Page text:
Oil slipped below $120 a barrel on Wednesday and traded near its lowest in almost two months, pressured by rising U.S. inventories and concern about the strength of global demand.

Brent crude fell further a day after posting its biggest one-day percentage drop this year as part of a wider sell-off in financial markets. In contrast, European shares and the euro staged a recovery on Wednesday.

North Sea Brent was down 42 cents at $119.46 a barrel by 1256 GMT, after falling as low as $119.05, the lowest since Feb. 17. Its 2.27 percent slide on Tuesday was the biggest one-day percentage loss since Dec. 14.

"The last time Brent fell below $120 it did not stay there for very long, but this time it seems to be coming under more pressure," said Christopher Bellew, a broker at Jefferies Bache in London. "It is a hard call right now, but I would not write off the bull market just yet."

U.S. crude was up 25 cents to $101.27, narrowing Brent's premium to U.S. crude <CL-LCO1=R> to just above $18. On Tuesday, U.S. crude settled down $1.44 at $101.02.

Global benchmark Brent has risen 11 percent this year, supported by supply outages and the threat of disruption from Iran, although in recent sessions concern about rising inventories and demand has come to the foreground.

The U.S. Energy Information Administration (EIA) on Tuesday cut its 2012 world oil demand growth forecast and later on Wednesday releases its weekly U.S. supply report, which analysts expect will show a further increase in crude stocks.

Tuesday's session was the first time Brent has traded below $120 since Feb. 21. A further close below that mark could bring lower levels still into focus, a technical analyst said.

"If $120 cannot be regained then it will start to aim at $116.40, then $115.50 for the next big lines of support," said Olivier Jakob of Petromatrix. "For today, however, we will focus on the support at $119 and $118."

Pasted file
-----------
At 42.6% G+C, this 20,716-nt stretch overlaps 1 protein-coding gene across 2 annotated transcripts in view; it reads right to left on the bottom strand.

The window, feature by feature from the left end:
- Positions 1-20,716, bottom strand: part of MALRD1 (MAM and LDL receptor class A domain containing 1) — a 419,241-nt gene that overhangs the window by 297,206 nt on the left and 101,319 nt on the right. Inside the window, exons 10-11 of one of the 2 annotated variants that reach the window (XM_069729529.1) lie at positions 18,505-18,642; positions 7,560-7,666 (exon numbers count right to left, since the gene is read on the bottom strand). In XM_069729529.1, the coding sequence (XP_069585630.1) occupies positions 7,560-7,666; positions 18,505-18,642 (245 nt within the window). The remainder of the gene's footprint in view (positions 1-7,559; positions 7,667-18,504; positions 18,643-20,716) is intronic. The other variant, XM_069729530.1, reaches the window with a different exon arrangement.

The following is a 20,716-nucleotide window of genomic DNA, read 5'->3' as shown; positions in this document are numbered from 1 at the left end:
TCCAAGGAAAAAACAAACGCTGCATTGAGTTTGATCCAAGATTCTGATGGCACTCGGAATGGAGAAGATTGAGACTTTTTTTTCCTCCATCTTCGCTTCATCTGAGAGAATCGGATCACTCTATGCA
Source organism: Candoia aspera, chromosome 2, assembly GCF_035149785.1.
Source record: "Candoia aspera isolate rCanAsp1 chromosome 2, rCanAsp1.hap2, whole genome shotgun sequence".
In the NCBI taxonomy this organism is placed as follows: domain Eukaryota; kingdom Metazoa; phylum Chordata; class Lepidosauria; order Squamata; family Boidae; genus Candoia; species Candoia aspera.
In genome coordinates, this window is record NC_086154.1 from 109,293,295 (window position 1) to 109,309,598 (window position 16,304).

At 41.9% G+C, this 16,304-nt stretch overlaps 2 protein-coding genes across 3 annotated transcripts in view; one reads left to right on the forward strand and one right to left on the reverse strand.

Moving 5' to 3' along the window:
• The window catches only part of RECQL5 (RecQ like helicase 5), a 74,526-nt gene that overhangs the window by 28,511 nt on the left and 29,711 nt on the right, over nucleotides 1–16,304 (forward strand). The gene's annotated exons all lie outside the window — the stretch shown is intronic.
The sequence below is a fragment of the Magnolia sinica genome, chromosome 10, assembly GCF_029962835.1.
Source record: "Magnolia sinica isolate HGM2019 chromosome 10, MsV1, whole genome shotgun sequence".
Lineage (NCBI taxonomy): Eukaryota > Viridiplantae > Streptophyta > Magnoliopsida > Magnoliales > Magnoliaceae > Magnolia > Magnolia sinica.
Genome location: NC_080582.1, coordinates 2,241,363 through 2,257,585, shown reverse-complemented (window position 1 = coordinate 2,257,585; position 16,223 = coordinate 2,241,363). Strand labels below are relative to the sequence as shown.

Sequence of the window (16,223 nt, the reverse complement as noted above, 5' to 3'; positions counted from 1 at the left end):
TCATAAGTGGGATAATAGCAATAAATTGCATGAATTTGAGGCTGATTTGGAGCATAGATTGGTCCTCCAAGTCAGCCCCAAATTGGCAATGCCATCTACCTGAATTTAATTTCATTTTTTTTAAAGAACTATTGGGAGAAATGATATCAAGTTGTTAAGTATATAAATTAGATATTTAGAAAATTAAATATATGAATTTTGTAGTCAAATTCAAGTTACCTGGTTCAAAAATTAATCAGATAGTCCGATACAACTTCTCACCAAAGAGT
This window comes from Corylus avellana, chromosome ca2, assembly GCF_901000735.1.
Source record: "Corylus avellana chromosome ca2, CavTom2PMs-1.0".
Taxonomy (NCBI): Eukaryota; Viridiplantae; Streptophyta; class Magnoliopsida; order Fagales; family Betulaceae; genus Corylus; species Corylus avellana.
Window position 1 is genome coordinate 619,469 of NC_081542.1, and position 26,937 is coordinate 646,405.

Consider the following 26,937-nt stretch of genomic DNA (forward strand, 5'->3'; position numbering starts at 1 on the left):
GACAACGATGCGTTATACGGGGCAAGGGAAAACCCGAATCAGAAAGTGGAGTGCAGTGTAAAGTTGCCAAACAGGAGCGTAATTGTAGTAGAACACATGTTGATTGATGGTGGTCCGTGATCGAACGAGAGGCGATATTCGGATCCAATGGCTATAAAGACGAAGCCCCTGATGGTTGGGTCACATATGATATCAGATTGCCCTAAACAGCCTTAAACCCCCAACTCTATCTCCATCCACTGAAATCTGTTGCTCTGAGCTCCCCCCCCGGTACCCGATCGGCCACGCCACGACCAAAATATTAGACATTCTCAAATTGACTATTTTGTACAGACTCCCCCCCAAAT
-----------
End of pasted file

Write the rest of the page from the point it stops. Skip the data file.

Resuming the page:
The next focus for the market will be the EIA's weekly supply report at 1430 GMT.

Traders will be looking to see if the figures confirm those of industry group the American Petroleum Institute, which on Tuesday reported crude stocks rose 6.6 million barrels, more than three times the forecast increase of 2.1 million barrels.

On global demand, the EIA on Tuesday cut its 2012 world oil demand growth forecast by 170,000 barrels per day (bpd) to 890,000 bpd. Monthly reports from two other closely watched forecasters, the International Energy Agency and OPEC, are due on Thursday.

Iran has agreed to renew discussions with the permanent members of the U.N. Security Council - the United States, Russia, China, Britain and France - plus Germany last month, more than a year after previous talks failed.

Oil analysts said the agreement on holding further talks could indicate progress and weigh on prices. The next round would be in Baghdad following this week's negotiations in Istanbul.

Investors were also monitoring the aftermath of a powerful 8.7 magnitude earthquake and strong aftershocks that struck off Indonesia on Wednesday, raising fears of a disastrous tsunami as in 2004.

Indonesian President Susilo Bambang Yudhoyono said there were no immediate reports of casualties or damage in Aceh, the Indonesian province closest to the initial earthquake. (Additional reporting by Manash Goswami in Singapore; Editing by Jason Neely and Keiron Henderson)